Oregon lawmakers prepare for possible interstate marijuana commerce

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The Oregon House passed a bill that would empower the governor to enter agreements with other states for the transfer of marijuana, a prospect that could significantly help MJ businesses in the state that have been dealing with a massive cannabis surplus.

The 43-16 vote came after the leader of minority Republicans urged passage of the Democrat-sponsored bill, noting the measure would set up Oregon to provide cannabis if the U.S. government ever permits interstate sales.

“The federal stance toward states with legal cannabis could change quickly, through congressional action or something as simple as a memo from the Department of Justice,” said Republican Rep. Carl Wilson, who represents Grants Pass in a prime marijuana-growing area.

The Oregon Senate previously passed the interstate sales bill. It now goes to Gov. Kate Brown for consideration. The Democrat has been a vocal supporter of Oregon’s marijuana industry.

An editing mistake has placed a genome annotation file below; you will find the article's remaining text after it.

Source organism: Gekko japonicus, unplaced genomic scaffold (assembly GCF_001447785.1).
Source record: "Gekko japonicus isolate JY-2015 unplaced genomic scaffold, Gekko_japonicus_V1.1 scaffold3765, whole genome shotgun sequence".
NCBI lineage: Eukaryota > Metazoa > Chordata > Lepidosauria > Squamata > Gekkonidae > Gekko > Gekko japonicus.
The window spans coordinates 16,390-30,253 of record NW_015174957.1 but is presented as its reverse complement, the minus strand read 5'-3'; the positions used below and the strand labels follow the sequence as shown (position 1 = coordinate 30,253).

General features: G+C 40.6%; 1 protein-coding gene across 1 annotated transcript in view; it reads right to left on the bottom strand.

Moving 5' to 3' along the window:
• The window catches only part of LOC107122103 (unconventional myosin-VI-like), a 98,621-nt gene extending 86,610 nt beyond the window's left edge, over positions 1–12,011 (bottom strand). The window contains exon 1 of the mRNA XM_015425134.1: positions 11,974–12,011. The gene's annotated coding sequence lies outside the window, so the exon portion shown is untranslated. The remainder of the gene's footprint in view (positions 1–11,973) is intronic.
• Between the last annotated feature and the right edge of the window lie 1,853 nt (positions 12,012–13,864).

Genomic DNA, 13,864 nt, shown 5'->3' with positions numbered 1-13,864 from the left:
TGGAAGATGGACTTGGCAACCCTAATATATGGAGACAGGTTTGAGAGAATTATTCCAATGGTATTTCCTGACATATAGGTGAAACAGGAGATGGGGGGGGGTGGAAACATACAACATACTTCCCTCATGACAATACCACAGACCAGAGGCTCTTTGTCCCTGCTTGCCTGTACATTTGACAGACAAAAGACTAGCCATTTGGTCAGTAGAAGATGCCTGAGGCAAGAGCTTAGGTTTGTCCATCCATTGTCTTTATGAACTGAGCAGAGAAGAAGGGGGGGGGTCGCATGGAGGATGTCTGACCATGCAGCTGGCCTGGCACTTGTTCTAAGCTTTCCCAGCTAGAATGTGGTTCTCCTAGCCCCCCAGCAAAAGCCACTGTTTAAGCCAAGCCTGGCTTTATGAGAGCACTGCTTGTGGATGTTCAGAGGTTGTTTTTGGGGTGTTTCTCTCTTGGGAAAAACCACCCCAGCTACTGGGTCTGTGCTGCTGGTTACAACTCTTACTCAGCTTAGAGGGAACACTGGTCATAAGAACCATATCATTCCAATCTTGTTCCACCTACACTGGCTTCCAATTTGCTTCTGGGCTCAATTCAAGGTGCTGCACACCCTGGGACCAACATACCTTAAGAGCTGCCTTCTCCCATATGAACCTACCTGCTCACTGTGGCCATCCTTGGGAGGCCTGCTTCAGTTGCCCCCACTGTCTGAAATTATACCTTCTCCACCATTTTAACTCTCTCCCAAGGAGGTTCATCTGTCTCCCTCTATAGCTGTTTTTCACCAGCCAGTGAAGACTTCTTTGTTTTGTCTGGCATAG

The bill is intended to address the biggest hurdle Oregon’s legal marijuana industry faces, the inability to access other legal markets, said Adam J. Smith, executive director of the Craft Cannabis Alliance industry group.

Democratic state Sen. Floyd Prozanski, who sponsored the bill, said he was looking forward to a time when the federal government would legalize interstate sales or say it would tolerate the practice.

“We will kind of be like what bourbon is to Kentucky,” he said.

The measure is part of a strategy to deal with Oregon’s huge marijuana surplus and prevent diversion of unsold legal MJ into the illicit market.

Another bill passed on May 30 gives the Oregon Liquor Control Commission more leeway to deny new cannabis cultivation licenses, based on supply and demand.

– Associated Press